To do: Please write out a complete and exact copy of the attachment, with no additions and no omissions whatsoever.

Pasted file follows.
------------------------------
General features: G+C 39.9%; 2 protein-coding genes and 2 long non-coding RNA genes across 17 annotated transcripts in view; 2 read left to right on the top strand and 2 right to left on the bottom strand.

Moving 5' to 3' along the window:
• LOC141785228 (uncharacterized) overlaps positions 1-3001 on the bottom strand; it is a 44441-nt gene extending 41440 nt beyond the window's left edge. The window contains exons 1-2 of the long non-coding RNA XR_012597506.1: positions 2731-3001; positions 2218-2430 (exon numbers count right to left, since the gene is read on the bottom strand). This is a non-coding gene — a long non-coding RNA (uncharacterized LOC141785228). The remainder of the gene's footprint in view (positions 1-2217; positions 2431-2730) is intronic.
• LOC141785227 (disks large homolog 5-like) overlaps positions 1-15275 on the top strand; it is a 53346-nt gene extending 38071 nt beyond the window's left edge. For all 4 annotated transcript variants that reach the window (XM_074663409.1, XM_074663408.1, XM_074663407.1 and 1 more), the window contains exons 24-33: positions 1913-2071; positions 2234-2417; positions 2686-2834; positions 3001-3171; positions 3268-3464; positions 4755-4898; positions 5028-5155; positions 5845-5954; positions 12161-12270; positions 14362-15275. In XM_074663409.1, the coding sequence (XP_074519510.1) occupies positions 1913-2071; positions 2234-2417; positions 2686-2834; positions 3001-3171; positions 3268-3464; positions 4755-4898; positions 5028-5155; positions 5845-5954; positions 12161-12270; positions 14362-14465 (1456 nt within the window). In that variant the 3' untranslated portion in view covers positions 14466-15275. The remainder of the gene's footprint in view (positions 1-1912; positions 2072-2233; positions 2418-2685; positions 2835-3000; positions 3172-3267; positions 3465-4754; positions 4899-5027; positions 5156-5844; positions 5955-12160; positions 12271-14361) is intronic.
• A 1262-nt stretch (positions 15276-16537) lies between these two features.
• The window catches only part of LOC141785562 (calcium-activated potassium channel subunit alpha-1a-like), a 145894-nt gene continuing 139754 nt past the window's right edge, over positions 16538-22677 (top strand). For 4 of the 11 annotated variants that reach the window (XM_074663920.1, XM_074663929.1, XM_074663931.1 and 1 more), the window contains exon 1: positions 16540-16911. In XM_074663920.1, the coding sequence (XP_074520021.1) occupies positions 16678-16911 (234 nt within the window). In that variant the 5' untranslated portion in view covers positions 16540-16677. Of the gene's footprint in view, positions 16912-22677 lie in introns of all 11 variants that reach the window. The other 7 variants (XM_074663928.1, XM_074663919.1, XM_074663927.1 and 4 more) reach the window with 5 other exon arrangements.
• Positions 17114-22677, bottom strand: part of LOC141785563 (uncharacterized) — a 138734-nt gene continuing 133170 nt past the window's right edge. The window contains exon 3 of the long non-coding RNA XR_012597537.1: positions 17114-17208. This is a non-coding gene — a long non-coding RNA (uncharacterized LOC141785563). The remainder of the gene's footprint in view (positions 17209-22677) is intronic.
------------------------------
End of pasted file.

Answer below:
General features: G+C 39.9%; 2 protein-coding genes and 2 long non-coding RNA genes across 17 annotated transcripts in view; 2 read left to right on the top strand and 2 right to left on the bottom strand.

Moving 5' to 3' along the window:
• LOC141785228 (uncharacterized) overlaps positions 1-3001 on the bottom strand; it is a 44441-nt gene extending 41440 nt beyond the window's left edge. The window contains exons 1-2 of the long non-coding RNA XR_012597506.1: positions 2731-3001; positions 2218-2430 (exon numbers count right to left, since the gene is read on the bottom strand). This is a non-coding gene — a long non-coding RNA (uncharacterized LOC141785228). The remainder of the gene's footprint in view (positions 1-2217; positions 2431-2730) is intronic.
• LOC141785227 (disks large homolog 5-like) overlaps positions 1-15275 on the top strand; it is a 53346-nt gene extending 38071 nt beyond the window's left edge. For all 4 annotated transcript variants that reach the window (XM_074663409.1, XM_074663408.1, XM_074663407.1 and 1 more), the window contains exons 24-33: positions 1913-2071; positions 2234-2417; positions 2686-2834; positions 3001-3171; positions 3268-3464; positions 4755-4898; positions 5028-5155; positions 5845-5954; positions 12161-12270; positions 14362-15275. In XM_074663409.1, the coding sequence (XP_074519510.1) occupies positions 1913-2071; positions 2234-2417; positions 2686-2834; positions 3001-3171; positions 3268-3464; positions 4755-4898; positions 5028-5155; positions 5845-5954; positions 12161-12270; positions 14362-14465 (1456 nt within the window). In that variant the 3' untranslated portion in view covers positions 14466-15275. The remainder of the gene's footprint in view (positions 1-1912; positions 2072-2233; positions 2418-2685; positions 2835-3000; positions 3172-3267; positions 3465-4754; positions 4899-5027; positions 5156-5844; positions 5955-12160; positions 12271-14361) is intronic.
• A 1262-nt stretch (positions 15276-16537) lies between these two features.
• The window catches only part of LOC141785562 (calcium-activated potassium channel subunit alpha-1a-like), a 145894-nt gene continuing 139754 nt past the window's right edge, over positions 16538-22677 (top strand). For 4 of the 11 annotated variants that reach the window (XM_074663920.1, XM_074663929.1, XM_074663931.1 and 1 more), the window contains exon 1: positions 16540-16911. In XM_074663920.1, the coding sequence (XP_074520021.1) occupies positions 16678-16911 (234 nt within the window). In that variant the 5' untranslated portion in view covers positions 16540-16677. Of the gene's footprint in view, positions 16912-22677 lie in introns of all 11 variants that reach the window. The other 7 variants (XM_074663928.1, XM_074663919.1, XM_074663927.1 and 4 more) reach the window with 5 other exon arrangements.
• Positions 17114-22677, bottom strand: part of LOC141785563 (uncharacterized) — a 138734-nt gene continuing 133170 nt past the window's right edge. The window contains exon 3 of the long non-coding RNA XR_012597537.1: positions 17114-17208. This is a non-coding gene — a long non-coding RNA (uncharacterized LOC141785563). The remainder of the gene's footprint in view (positions 17209-22677) is intronic.